Enchanting Ethiopia

In the Horn of Africa lies Ethiopia, a landlocked country split by the Great Rift Valley. Unlike anywhere else in the world, Ethiopia’s landscapes, wildlife and people are striking, to say the least.

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Landscapes

The country’s natural beauty is breathtaking. Think majestic mountains 3000 m above sea level contrasting with the lowest point on the African continent, with deserts, highlands, canyons, lakes, savannah and vast plateaus between.

The Ethiopian landscape is formed largely from a high volcanic plateau, with the average height being over 2000 m above sea level. There are more than 20 jutting mountains, and the highlands are dramatically bisected by the Great Rift Valley, which begins at the Red Sea and runs across Africa to end in Mozambique. Savannas, rainforests and lush, fertile regions with beautiful lakes and valleys comprise other areas. The flora is unlike anywhere else in beauty and colour. During the rainy season, the central plateau is green, fertile and densely vegetated, with innumerable species of wild flowes popping up in the highlands in Spring.

Wildlife

Ethiopia is possibly one of the best-kept secrets in terms of wildlife viewing destinations. The obvious game such as lions and elephants can be spotted in various parts of the country, but the main highlight is really the huge variety of small wildlife found in the area. Of the 242 listed mammal species, 28 are, notably, endemic. Of the endemic mammals, the geleda baboon, Walia ibex, Meneli’s bushbuck, mountain nyala, Swayne’s hartebeest and Simien fox are all rare and unique creatures. The diverse and colourful birdlife includes over 800 listed species, 30 of which can’t be seen anywhere outside of Ethiopia.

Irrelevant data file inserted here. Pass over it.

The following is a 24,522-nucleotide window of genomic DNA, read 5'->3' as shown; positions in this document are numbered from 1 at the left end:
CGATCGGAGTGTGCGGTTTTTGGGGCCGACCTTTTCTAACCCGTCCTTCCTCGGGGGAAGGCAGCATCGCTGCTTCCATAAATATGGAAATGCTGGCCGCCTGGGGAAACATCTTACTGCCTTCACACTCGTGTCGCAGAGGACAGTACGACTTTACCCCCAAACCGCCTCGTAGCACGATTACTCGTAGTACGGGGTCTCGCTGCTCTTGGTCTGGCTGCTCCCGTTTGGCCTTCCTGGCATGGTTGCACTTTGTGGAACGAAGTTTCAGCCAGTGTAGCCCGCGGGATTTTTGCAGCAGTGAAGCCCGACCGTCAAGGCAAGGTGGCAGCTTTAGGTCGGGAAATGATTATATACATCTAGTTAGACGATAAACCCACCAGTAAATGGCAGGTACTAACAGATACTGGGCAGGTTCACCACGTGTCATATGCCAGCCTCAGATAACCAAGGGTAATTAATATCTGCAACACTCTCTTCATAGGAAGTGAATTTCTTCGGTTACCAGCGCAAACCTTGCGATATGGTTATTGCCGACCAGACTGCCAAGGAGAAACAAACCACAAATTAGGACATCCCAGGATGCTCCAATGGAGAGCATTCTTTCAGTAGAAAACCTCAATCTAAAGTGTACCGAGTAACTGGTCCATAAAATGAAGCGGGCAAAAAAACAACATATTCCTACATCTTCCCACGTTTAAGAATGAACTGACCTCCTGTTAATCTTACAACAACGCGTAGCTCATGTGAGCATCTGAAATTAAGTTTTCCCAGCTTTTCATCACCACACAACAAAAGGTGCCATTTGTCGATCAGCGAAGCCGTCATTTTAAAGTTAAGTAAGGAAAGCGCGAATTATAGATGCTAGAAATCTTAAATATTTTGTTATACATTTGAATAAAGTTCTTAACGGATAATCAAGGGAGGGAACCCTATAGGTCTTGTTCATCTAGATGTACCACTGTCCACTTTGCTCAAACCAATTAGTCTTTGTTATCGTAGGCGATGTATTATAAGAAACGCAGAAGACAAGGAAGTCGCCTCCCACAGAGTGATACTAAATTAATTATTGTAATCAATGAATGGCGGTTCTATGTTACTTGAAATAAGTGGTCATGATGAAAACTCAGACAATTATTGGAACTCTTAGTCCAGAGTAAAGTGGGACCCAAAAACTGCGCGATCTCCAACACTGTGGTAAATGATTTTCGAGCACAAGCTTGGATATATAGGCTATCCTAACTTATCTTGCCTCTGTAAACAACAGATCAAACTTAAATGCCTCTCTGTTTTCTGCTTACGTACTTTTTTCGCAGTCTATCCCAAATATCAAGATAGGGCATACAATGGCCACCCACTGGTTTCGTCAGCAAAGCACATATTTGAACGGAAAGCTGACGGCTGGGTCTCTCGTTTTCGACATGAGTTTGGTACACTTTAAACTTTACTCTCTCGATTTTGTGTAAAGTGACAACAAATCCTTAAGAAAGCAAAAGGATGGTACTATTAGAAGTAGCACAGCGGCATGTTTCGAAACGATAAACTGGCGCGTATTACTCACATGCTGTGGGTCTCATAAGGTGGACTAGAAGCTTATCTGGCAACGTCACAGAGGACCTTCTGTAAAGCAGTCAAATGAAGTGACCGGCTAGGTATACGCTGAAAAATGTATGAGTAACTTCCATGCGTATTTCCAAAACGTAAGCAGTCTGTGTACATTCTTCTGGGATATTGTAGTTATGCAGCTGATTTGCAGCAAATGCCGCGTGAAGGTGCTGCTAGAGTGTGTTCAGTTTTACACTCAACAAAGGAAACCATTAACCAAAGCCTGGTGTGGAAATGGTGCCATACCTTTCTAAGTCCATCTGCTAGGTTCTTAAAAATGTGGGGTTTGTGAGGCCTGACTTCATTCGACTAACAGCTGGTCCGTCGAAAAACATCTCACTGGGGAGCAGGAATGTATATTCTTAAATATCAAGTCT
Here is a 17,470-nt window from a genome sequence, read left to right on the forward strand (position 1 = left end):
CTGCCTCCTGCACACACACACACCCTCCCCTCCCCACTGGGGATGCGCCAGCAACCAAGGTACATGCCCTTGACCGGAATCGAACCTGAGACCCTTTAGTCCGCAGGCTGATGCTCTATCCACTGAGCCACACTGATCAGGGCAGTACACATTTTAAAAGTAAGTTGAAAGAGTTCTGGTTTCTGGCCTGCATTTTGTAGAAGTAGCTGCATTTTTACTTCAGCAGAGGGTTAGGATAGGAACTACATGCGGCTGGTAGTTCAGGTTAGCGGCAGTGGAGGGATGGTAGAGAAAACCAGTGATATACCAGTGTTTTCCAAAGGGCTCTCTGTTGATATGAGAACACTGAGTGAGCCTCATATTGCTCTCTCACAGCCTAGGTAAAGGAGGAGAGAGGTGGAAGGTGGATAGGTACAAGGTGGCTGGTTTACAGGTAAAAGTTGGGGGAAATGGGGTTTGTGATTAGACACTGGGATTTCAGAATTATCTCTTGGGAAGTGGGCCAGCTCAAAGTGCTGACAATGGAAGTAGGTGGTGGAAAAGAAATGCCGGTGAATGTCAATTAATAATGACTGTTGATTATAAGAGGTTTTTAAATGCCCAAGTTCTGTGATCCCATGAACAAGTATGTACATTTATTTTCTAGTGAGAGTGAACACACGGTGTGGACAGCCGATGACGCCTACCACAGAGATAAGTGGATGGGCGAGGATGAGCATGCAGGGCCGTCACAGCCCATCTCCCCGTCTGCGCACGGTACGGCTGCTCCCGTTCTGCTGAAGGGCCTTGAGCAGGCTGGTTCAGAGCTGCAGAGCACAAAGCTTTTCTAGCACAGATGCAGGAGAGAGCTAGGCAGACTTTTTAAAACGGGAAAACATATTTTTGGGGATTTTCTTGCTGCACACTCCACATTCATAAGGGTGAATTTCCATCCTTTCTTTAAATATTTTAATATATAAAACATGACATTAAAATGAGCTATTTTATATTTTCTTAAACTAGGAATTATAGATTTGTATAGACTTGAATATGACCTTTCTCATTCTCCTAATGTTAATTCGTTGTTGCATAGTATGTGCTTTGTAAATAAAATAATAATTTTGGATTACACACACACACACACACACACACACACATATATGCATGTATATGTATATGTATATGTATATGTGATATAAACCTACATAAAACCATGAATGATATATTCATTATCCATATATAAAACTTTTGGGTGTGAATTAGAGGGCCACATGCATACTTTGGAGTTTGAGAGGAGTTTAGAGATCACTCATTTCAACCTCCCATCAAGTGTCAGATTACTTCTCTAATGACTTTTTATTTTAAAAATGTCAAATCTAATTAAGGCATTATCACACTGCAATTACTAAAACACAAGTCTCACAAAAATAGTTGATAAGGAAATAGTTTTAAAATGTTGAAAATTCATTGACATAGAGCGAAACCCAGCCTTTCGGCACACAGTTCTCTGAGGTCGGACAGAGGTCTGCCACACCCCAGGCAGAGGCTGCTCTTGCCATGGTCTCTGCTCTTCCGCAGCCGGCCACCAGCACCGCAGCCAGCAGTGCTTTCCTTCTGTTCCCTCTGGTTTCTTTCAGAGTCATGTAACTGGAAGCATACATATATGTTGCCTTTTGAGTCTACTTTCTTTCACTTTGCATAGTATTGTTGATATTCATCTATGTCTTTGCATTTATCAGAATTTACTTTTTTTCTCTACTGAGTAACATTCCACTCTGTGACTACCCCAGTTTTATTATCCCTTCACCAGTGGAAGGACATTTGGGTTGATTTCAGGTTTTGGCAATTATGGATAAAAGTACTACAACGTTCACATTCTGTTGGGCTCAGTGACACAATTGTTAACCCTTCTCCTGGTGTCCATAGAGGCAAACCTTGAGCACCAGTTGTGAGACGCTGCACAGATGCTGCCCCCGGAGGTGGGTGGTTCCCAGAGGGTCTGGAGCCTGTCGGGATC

Culture

The only African country to have escaped European colonialism, Ethiopia has a fascinating history and culture. Ancient civilisations have left behind extraordinary monuments, and the country has retained much of its historical cultural identity. There’s a diverse mix of ethnic and linguistic backgrounds, with over 80 different ethnic groups each with its own language, culture, customs and traditions. The country is marked in its antiquity, with many of its traditions dating back over 3000 years. Visiting the country is like journeying through time to uncover fascinating secrets of the past.

Aksum

A place of great historical and archaeological significance, Aksum is one of Africa’s oldest continuously inhabited sites. Once the capital of the Aksumite Kingdom, it dates back to 100 AD. Today’s, it’s famous for its enormous stone obelisks and the Ark of the Covenant, which rests in the Chapel of the Tablet – the holiest site in Ethiopia.

Bahir dar & lake

Hailed as one of Ethiopia’s most pleasant cities, Bahir Dar is the gateway to Lake Tana. Take a boat tour to the lake’s islands, which are home to ancient churches and monasteries, or stay in the town itself to enjoy the vibrant market, charming cafes and lakeside views.

Blue nile falls

Just 35 km from Bahir Dar, the Blue Nile Falls offers a dramatic spectacle of a waterfall on the famous Nile River. 400 m wide and dropping over a sheer chasm more than 45 m deep, the falls create a misty wonderland of rainbows and lush green vegetation that delights visitors and resident monkeys and birds alike.

Simien Mountains

The jagged peaks and deep gorges of the Simien Mountains National Park are home to some of Ethiopia’s most striking wildlife, including endemic baboons, ibex and vultures. The awe-inspiring landscape is the result of millions of years of erosion, and popular amongst hikers keen to venture into the ‘roof of Africa’.

Bale mountains National Park